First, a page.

Taking Belgian nationality wasn’t automatic when we arrived, as an EU citizen I had a secure job and stability in Belgium. With Brexit and knowing that Boris is intent on the political equivalent of the Charge of the Light Brigade I would be completely stupid not to make sure my life can continue. To get the nationality approved on the week he becomes Prime Minister is invisible to him, but it has a symbolic value for me.

Belgium is no utopia (where is?), there are a different set of challenges and issues that can easily cause hair pulling and teeth grinding. But I feel that am very lucky that I have the chance to stand apart from the sadness I feel about what is happening to the UK, to its place in the world, the hardening of attitudes that feel so alien to ideas of “home”.

That is summed up by the appointment of Boris, and by the contrasting experience of nationality applications between the UK and Belgium. Theresa May’s legacy of intolerance as Home Secretary leaves an immigration system creating a trail of families torn apart, much needed professionals sent home and an expectation that the NHS cannot be staffed and food will rot in the fields.

People who have contributed to society, raised families and paid far over the average level of tax are being told that Britain is not for them. And even if you pass the climate of intolerance the process of citizenship is slow, stressful and expensive. We know, because my wife went through it after 28 years of living in the UK.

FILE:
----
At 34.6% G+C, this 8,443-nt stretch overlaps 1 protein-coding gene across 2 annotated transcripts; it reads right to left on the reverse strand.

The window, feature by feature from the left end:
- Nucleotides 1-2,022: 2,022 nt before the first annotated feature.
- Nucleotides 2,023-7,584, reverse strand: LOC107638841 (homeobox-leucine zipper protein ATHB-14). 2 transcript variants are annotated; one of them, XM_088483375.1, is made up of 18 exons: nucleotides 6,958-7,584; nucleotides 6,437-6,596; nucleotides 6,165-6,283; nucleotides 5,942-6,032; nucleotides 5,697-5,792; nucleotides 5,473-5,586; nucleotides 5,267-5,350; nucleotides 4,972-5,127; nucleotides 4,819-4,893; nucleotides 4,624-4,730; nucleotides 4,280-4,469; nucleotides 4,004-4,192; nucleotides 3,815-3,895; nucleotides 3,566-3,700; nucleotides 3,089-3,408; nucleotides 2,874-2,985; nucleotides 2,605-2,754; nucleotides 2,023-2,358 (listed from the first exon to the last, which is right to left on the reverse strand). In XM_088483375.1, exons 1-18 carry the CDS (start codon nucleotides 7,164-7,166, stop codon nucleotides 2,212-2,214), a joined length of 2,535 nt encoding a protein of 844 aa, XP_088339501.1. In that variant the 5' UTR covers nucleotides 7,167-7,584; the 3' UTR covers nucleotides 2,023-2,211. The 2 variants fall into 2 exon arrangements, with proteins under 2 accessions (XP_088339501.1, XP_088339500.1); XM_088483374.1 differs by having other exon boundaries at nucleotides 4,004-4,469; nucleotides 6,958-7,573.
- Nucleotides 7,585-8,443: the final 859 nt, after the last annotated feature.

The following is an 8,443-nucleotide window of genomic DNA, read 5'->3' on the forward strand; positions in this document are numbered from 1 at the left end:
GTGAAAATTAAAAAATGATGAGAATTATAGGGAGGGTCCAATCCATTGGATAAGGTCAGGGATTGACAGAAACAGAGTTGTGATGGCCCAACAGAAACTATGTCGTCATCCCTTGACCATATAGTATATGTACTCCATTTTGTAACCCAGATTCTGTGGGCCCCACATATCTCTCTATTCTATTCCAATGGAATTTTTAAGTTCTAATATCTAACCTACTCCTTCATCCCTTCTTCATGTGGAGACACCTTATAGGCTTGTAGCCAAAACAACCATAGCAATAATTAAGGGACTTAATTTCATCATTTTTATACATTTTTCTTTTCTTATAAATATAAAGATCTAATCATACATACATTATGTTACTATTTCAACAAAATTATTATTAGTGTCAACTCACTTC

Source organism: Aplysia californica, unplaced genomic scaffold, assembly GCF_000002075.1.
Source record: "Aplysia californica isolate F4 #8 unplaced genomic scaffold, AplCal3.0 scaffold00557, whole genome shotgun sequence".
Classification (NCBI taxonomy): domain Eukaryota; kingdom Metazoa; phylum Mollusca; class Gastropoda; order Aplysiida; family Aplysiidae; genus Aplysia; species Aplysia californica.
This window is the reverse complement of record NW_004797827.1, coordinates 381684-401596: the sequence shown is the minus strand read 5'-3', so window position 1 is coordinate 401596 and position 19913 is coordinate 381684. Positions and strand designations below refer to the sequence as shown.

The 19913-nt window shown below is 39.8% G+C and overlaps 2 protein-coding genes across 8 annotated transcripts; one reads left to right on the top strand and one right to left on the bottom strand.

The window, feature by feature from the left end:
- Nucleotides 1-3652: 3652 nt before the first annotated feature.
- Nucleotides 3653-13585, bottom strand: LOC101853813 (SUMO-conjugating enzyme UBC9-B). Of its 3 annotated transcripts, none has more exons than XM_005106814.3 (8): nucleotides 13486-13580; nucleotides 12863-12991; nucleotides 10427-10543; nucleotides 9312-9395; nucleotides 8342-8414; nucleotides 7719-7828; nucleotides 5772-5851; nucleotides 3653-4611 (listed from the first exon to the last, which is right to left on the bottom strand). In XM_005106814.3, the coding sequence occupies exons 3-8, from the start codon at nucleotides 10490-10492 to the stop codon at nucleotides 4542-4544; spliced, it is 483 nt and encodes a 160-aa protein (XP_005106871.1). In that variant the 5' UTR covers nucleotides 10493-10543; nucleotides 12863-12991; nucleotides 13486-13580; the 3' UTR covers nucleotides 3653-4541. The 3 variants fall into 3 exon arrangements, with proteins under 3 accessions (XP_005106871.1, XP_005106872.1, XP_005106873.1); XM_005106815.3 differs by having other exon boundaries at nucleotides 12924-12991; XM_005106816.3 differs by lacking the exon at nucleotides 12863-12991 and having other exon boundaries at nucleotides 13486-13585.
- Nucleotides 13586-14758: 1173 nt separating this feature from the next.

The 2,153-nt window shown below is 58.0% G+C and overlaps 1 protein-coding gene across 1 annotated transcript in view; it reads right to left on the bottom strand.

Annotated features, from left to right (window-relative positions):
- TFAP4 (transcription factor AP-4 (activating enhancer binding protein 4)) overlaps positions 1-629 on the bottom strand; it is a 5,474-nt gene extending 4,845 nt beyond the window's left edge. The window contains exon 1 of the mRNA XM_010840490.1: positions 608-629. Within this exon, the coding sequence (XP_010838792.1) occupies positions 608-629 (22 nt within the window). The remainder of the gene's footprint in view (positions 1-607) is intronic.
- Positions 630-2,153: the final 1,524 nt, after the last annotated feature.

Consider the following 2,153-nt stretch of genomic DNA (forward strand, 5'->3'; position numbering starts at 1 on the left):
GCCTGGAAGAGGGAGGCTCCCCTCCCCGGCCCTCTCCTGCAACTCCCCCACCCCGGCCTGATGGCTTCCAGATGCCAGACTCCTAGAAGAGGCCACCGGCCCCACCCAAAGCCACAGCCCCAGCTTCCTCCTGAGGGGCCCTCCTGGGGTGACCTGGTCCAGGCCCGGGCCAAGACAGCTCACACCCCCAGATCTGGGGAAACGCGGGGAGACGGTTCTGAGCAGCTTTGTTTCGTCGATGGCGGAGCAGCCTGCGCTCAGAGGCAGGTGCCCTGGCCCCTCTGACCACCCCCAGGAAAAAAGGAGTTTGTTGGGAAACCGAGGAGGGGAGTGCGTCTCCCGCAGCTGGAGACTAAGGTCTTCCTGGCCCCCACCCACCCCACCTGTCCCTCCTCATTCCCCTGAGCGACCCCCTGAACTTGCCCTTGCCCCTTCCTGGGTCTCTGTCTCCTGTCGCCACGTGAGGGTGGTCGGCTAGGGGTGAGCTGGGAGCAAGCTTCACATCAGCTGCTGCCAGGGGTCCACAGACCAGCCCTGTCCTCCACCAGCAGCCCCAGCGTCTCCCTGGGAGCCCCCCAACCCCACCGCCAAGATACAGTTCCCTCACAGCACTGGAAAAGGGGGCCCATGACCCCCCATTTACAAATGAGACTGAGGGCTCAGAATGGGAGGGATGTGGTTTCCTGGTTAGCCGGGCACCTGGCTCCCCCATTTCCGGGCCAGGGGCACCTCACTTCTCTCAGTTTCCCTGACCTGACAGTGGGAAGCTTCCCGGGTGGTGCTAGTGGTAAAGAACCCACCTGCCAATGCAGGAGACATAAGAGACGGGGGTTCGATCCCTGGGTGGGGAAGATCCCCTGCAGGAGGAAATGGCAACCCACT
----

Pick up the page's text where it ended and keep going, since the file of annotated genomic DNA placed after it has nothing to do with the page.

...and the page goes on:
For Belgian nationality there are four tests. Social integration, economic integration, community integration and linguistic integration.  However if you have been continuously registered and employed in the country for 5 years there is an automatic assumption that you are a stable participant in the life of the country.

And when it comes to the application I get no sense that I have signed up for feudal servitude to a medieval institution. I signed to say I accept the constitution (written) and a commitment to human rights, both of which I can happily do.

Frites, beer, chocolate, cycling classics, potholes in the road, shops closed on Mondays, tranquillity laws, multilingualism, etc etc …….., I have signed up to all of it and I have been accepted.

Thank you Belgium.